Women's Hoops Podcast

WNBA players react to the Biden-Harris victory

Nov 7, 2020

By Tamryn Spruill

On Saturday, and four days after Election Day on Nov. 3, major news outlets declared Joseph Biden and Kamala Harris the winner of the 2020 presidential race. Biden and Harris were declared victorious after winning Pennsylvania and its 20 electoral votes, which put them at 279 of the 270 votes needed to win the presidency.

Incumbent Donald Trump, nearing the end of a volatile, destructive, tantrum-filled four years in the Oval Office, is the clear loser, with 214 electoral college votes. Unlike the champion athletes he has publicly degraded and denied celebratory visits to the White House — athletes who most often practice good sportsmanship after a loss, and even shake the hands of the victors before leaving the court — Trump has refused to concede. But that hasn’t stopped these same athletes from reveling in the Biden-Harris victory or sharing their feelings about it.

Here’s a roundup from around the WNBA:

For Natasha Cloud, a 2019 champion with the Washington Mystics and an outspoken activist, the day was emotional. Cloud opted out of the 2020 WNBA season to throw her full energy into social justice reform.

Candace Parker, future Hall of Famer of the Los Angeles Sparks and Pat Summitt protégé, remarked on the potential for the Biden-Harris presidency to return the country to a semblance of normalcy.

In a subsequent tweet, Parker examined the impact of Harris’ election to the vice presidency on the life of her 11-year-old daughter, Lailaa. Harris becomes the first woman, Black woman and Asian woman elected vice president.

Layshia Clarendon, longtime activist and first vice president of the players’ union, retweeted a message on the significance of President-elect Joe Biden and Vice President-elect Kamala Harris identifying systemic racism as pressing issues facing the country.

For Swin Cash, two-time WNBA champion and VP of basketball operations/team development for the NBA’s New Orleans Hornets, the election result was a call to action — in particular, to restore as normal the tradition of presidents inviting to the White House for celebratory visits men and women who reach the height of their sports.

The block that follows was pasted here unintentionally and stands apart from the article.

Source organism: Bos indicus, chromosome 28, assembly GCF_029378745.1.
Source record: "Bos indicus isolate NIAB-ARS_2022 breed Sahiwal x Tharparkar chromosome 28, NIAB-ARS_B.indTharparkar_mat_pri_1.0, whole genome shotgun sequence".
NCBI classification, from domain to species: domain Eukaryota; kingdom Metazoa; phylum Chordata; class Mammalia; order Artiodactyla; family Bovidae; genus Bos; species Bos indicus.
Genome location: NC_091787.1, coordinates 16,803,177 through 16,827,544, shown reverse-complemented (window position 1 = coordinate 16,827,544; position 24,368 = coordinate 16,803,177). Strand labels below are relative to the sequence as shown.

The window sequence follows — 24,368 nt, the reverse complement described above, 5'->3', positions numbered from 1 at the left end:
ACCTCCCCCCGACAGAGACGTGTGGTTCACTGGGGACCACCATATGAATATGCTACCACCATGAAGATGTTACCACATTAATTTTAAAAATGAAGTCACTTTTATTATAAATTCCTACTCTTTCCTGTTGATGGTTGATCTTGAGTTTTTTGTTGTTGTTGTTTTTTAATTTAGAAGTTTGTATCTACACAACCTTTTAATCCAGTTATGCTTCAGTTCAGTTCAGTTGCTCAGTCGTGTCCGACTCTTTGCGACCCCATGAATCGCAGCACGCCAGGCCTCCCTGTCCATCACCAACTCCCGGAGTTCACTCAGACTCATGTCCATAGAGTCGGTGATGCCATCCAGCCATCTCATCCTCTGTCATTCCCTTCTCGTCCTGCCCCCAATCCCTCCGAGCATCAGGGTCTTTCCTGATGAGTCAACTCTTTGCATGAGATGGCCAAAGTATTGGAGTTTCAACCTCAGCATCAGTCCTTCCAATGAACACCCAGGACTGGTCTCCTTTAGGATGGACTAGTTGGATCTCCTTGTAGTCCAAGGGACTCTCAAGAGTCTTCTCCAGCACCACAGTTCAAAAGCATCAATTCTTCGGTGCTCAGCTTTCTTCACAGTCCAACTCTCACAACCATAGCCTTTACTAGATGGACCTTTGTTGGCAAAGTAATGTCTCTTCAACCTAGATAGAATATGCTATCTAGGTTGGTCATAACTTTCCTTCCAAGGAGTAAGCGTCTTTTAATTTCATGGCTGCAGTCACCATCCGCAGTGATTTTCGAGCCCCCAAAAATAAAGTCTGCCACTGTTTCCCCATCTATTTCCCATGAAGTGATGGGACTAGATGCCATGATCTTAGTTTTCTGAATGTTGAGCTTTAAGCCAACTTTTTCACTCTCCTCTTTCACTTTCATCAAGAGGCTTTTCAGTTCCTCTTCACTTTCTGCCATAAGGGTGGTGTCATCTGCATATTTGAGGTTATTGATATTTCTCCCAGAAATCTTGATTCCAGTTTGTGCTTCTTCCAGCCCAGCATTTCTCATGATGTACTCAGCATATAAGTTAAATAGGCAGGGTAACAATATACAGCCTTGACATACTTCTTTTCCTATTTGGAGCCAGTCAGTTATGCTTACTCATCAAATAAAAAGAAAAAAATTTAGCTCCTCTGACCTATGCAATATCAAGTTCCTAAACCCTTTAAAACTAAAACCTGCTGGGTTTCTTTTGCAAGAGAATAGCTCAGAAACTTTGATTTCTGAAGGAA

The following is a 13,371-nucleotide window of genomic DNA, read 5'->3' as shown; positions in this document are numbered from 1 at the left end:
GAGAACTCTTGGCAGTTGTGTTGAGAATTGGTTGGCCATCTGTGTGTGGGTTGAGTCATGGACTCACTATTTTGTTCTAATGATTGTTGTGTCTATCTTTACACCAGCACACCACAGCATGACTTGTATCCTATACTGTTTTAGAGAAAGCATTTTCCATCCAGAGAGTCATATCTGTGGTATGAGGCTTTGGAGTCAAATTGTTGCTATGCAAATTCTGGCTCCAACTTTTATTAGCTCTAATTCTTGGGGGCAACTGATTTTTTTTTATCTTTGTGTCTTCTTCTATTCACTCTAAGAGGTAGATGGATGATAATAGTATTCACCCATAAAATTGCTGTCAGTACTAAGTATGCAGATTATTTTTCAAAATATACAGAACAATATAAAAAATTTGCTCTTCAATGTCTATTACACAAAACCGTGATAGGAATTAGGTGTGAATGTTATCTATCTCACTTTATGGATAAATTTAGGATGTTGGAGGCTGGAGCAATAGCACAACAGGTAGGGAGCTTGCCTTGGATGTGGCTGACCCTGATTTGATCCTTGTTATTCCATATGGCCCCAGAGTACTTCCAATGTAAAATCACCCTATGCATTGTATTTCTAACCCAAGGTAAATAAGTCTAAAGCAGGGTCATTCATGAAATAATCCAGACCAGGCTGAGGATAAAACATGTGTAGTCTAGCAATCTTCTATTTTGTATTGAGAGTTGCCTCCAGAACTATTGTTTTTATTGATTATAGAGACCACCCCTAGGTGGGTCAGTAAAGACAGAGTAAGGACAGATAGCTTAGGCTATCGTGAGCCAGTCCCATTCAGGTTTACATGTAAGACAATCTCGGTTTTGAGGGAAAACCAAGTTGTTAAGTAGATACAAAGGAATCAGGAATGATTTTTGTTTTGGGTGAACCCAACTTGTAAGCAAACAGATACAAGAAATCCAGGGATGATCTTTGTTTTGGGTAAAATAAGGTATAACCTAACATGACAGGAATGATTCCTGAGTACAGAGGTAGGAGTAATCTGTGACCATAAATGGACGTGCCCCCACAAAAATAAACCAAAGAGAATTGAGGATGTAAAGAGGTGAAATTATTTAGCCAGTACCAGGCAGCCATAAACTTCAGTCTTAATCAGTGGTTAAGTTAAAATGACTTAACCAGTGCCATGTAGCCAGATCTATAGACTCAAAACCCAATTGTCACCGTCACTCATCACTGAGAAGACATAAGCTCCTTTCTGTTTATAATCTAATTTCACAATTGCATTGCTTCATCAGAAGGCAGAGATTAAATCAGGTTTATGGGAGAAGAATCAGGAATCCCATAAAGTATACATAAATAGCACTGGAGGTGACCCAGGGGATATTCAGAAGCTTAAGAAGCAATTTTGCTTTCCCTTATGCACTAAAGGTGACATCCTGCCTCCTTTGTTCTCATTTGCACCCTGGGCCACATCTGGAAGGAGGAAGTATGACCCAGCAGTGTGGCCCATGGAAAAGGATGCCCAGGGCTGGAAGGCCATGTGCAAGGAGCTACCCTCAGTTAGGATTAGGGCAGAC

Dawn Staley, head coach of the South Carolina Gamecocks women’s basketball team/USA Basketball Women’s National Team head coach/Olympic gold medalist/Hall of Famer, responded by retweeting a CNN segment in which controversial CNN commentator Van Jones explained tearfully the impact of Trump’s defeat on groups targeted by Trump’s hateful rhetoric and policies.

A native of Delaware, 2019 league MVP and champion Elena Delle Donne congratulated Biden and Harris for “making history and paving the way for all of us!!!”

Jonquel Jones, who opted out of the 2020 WNBA season over coronavirus concerns, tweeted expressions of relief and gratitude from Bosnia, where she is playing overseas.

Although he did it on Election Day, former president Barack Obama tweeted his gratitude to the sisters Chiney and Nneka Ogwumike for using their platforms to help people cast their ballots. President-elect Biden served as vice president to Obama for two terms.

A’ja Wilson retweeted LeBron James’ mockery of Trump’s defeat. James had been a frequent target of Trump due to the NBA star’s criticisms of the soon-to-be-former president and his racist, hate-filled rhetoric and policies.

 

Angel McCoughtry, who conceptualized the idea for players to wear Breonna Taylor’s name on the backs of their jerseys during the 2020 WNBA season of social justice, showed genuine love for Biden.

And league icon Sue Bird popped a cork to celebrate the Biden-Harris victory.